Use of original papers requires an appointment and is limited to the Archives' Washington, D.C., Research Center. Microfilmed materials must be consulted on microfilm. Contact Reference Services for more information.
The papers of museum director and art historian Joshua Charles Taylor, measure 20.3 linear feet and date from 1931-1982 and include biographical information, correspondence, writings, works of art, a scrpabook, photographs, teaching material and printed material. Biographical information consists of curriculum vitae, bibliographies, and a military honorable discharge certificate. Correspondence is with students and others. Writings include journals 1967, 1969, 1978-1981. Works of art consist of 12 sketchbooks and sketches by Taylor and others. A scrapbook contains programs, photographs, and clippings concerning puppet shows, musical reviews, symphony concerts, and plays, 1933, 1935-1941. Writings include notes, manuscripts, and typescripts for forewords, publications and lectures. photographs and slides are of Taylor, others and artwork. Taylor;s teaching material regards the University of Chicago and includes minutes of meetings, class lists and course outlines, and students' papers.
Joshua Charles Taylor papers, 1931-1982. Archives of American Art, Smithsonian Institution.
Portions of the collection including resumes, military service records and other biographical material; correspondence, 1935-1971; a diary with brief daily entries, January 1-March 6, 1931; journals, 1951, 1956-1957, 1960, 1965, 1972-1975, and 1977-1978; drawings by Taylor including costume and set designs, illustrations for THE TEMPEST, Act I, and sketches of Africa, 1936-1939, and 1944; and photographs of Taylor and others available on 35 mm microfilm reels 2228-2232 for use at Archives of American Art offices and through interlibrary loan.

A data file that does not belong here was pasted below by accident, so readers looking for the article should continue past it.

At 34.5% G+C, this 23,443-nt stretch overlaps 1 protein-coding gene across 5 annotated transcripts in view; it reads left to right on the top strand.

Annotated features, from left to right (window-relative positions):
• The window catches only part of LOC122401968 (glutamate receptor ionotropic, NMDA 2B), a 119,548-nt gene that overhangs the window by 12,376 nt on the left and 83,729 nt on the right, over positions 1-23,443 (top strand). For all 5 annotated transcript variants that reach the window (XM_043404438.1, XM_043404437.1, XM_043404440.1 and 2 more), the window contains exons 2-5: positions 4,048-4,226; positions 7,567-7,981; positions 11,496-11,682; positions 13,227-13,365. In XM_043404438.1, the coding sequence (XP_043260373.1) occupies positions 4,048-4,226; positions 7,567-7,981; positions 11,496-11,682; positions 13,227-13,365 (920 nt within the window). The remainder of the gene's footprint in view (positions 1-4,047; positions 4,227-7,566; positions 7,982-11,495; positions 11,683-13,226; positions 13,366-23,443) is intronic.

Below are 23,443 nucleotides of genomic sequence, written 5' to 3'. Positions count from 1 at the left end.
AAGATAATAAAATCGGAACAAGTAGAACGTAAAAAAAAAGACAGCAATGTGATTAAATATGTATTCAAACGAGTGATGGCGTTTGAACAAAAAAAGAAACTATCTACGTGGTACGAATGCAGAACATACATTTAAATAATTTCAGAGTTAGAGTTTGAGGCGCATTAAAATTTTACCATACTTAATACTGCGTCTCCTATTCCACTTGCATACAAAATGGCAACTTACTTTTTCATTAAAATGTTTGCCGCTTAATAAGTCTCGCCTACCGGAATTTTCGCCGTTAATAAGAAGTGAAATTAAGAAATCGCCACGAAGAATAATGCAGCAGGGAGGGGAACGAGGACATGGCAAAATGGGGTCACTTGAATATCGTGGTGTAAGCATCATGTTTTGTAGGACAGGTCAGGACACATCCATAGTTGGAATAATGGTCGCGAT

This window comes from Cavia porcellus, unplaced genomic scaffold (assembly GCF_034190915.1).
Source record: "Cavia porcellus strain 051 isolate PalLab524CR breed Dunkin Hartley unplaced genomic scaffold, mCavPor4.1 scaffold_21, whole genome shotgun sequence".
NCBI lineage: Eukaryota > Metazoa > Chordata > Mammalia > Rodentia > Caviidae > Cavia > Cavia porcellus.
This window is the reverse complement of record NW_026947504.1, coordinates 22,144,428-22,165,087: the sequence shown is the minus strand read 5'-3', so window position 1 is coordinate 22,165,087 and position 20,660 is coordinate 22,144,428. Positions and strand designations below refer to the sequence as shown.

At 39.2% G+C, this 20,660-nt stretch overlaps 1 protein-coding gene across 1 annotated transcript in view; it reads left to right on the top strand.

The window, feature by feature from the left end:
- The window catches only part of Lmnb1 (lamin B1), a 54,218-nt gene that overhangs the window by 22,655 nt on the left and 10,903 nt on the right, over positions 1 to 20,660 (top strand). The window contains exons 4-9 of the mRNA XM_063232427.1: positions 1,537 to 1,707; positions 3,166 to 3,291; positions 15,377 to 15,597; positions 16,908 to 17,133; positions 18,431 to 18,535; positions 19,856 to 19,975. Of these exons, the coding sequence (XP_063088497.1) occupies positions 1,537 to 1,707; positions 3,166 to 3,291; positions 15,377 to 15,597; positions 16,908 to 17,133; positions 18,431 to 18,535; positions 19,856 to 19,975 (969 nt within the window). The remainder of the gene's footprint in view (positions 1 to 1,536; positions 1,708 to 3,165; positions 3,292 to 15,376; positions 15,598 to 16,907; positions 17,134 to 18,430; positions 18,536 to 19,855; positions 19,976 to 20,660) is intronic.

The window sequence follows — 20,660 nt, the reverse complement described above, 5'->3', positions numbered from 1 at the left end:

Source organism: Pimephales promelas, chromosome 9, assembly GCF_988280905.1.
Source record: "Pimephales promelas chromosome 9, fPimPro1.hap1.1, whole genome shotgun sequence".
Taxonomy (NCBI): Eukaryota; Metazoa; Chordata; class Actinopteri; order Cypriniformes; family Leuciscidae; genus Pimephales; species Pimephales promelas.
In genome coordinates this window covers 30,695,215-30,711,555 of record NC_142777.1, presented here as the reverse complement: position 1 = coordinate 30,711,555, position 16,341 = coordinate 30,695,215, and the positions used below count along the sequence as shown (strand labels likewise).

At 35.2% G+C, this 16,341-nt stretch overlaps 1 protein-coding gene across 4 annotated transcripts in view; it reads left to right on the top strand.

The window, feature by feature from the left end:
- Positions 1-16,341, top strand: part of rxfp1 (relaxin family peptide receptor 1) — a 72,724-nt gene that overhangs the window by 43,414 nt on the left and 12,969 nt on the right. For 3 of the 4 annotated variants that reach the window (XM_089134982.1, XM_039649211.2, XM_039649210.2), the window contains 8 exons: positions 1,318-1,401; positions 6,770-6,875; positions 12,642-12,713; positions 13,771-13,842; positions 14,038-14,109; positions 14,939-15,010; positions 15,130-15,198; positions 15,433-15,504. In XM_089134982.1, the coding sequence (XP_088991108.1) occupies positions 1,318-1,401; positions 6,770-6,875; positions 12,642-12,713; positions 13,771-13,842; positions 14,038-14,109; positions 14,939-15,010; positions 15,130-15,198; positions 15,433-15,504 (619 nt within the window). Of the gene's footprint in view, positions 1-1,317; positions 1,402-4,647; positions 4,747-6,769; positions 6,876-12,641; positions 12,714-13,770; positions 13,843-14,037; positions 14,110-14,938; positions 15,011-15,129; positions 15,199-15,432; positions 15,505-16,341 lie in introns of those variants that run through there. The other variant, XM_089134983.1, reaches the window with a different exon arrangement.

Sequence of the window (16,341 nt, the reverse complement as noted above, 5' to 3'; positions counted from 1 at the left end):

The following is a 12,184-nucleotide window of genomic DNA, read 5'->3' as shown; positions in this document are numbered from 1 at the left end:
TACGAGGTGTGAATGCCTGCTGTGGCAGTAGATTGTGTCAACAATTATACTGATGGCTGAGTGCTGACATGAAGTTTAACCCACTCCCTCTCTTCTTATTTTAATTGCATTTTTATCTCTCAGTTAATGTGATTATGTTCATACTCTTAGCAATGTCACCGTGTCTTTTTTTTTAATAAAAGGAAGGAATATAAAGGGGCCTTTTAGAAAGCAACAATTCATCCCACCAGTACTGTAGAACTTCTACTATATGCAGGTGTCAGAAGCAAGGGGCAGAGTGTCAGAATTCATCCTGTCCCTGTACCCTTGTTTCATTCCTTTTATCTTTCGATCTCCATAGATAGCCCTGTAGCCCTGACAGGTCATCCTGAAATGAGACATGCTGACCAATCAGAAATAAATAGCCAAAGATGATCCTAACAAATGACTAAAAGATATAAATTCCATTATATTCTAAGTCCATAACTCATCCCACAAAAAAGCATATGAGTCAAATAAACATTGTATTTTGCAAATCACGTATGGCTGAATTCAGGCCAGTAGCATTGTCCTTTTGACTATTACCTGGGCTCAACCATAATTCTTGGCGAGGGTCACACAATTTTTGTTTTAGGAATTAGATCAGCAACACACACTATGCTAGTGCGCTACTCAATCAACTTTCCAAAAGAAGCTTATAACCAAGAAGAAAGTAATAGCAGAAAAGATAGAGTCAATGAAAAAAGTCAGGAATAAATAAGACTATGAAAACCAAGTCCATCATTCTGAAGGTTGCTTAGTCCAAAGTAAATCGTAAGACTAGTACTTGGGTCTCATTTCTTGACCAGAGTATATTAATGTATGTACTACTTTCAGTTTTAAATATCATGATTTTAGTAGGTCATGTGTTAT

Museum director, art historian; Washington, D.C. Taylor was born in Oregon and received his B.A. from Reed College in 1939. He taught theater and served in World War II before completing his M.F.A. and Ph.D. in Art History at Princeton. For more than twenty years he was professor of art history and humanities at the University of Chicago. In 1970 he became the director of the National Museum of American Art (then the National Collection of Fine Arts) a position he held until his death in 1981.
Material on reels 2228-2232 and 14 feet of unmicrofilmed material donated 1981 by Mrs. Stanley Johnson and Mrs. William Wuorinen, sisters of Joshua C. Taylor. Additional 2 feet of additional material was transferred from the National Museum of American Art, 1982-1984.
Archives of American Art, Smithsonian Institution, 750 9th St. NW, Washington, D.C. 20001